Christian Science Church 23rd Street
829 23rd Street (817 23rd Street)
The Christian Science religion started by Mary Baker Eddy in Boston is of fairly recent origin. The official founding of the church as we know it today was in 1892. In 1894, the “Mother Church,” designed by noted Chicago architect Solomon S. Beman, was built in Boston.
The Quad City area was on the leading edge of Christian Science growth, and the Rock Island church was actually an offshoot of a congregation in Davenport. In autumn of 1895, the Rock Island contingent began meeting here for Friday evening services because of the difficulty crossing the river twice a week. These midweek sessions were first held in the Industrial Home Building, also called the Labor Temple, at 3rd Avenue and 21st Street . Then, for a short time, they used the Swedish Baptist church on the northeast corner of 5th Avenue and 21st Street. Meetings were also held in Mr. and Mrs. Charles Mixter’s home, which still stands at 754 23rd Street.
It was at one of those meetings, in early 1896, that the decision was made to form a separate Rock Island congregation and to build their own church at 829 23rd Street. The spot may have been selected because many of the members, including the Mixters, Denkmanns and Kohns, lived within walking distance. The new church, completed in time for dedication on November 8, 1896, is shown on this postcard. It had the distinction of being the first Christian Science Church in the state of Illinois.
The postcard shows that the scale and massing of the church fit well into its dignified residential neighborhood. It was a single tall story, 18 feet high to the eaves, covered in narrow clapboard, with a three-storey bell tower with an open colonnade at the third floor level. It was set back from the curb the same distance as adjacent homes – and, strange by today’s standards, there’s no huge parking lot surrounding it!
The design owes a great deal to the typical house plan of the era, even including a columned open front porch beneath the bell tower. Applied wreath-and-ribbon decoration on the porch gable is similar to trim on neighborhood homes. Even the window configuration that features a large center front bay would not be out of place on a house. The Gothic shaped muntins in the upper sashes of the bay held clear glass panels, while upper level windows — not visible on the postcard — had leaded art glass.
The Christian Science congregation prospered. In 1914, a new church was built on the corner of 7th Avenue and 22nd Street. It still stands today, now adapted for use by the Karpeles Manuscript Museum. When the new church was occupied, the old one was demolished and the land sold. It ended up in the hands of Frank P. Welch who had purchased the large shingle and clapboard home next door at 817 23rd Street a few years earlier. Frank’s daughter, Helen, recalled that the church’s art glass windows were broken out so the lead they contained could be used for shot during World War I.
Frank Welch and his brother James were the original owners of Illinois Oil Products, which they founded in 1908, to sell oil, grease and kerosene directly to consumers. As the company and the Welchs prospered, Frank purchased the house which had been built about 1897, and began to remodel it to suit his prominent position.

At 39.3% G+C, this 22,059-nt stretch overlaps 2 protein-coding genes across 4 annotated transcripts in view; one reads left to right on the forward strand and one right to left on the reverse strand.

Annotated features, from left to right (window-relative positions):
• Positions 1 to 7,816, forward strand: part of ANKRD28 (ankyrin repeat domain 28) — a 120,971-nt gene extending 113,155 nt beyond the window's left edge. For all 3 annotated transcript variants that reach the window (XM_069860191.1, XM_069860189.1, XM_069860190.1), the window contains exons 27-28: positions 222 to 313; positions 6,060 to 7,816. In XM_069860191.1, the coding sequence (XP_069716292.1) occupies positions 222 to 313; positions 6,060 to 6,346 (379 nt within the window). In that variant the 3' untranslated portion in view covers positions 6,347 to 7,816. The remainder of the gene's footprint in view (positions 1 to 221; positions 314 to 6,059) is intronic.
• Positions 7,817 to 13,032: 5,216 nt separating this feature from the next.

He first built a large three story structure, which held autos on the ground level and provided a servants apartment above. The third level, a sleeping porch with screens on all four sides to catch any breeze, was connected to the main house by an elevated walkway.
After he acquired the former Christian Science land in 1921, he expanded a bay on the south of the house on all three levels. At the same time, he enlarged the original small porch on the northwest corner to create a spacious wraparound that could be entered from the bay addition.
The final touch was landscaping the new side yard. It was magnificent, complete with a heron fountain in the center of a circular concrete pond, sited where the church had been. Surrounding the Welch estate on three sides was a massive 8-foot high iron fence that was reportedly made by Illinois Oil Company employees in their barrel and steel products plant. A rock-faced concrete block wall ensured privacy on the alley side.
The Welch home was converted to six apartments during the World War II years, but it never suffered the indignity of inappropriate siding or torn-off porches. Although in rough condition, it was architecturally intact and, after restoration and renovation, is once again a single family dwelling, complete with its iron fence. The house is also distinguished by being a designated Rock Island landmark, formally recognized by the Rock Island Preservation Commission for its association with an important person, Frank P. Welch, as well as for its significant and distinctive architecture.
But the old Christian Science church is still a presence on the Welch estate: During dry summer weather when the grass browns, the ghost of the church foundation is once again visible, precisely asserting itself in the side yard.
This article, by Diane Oestreich, is slightly modified from the original which appeared in the Rock Island Argus and Moline Dispatch on August 7, 2005.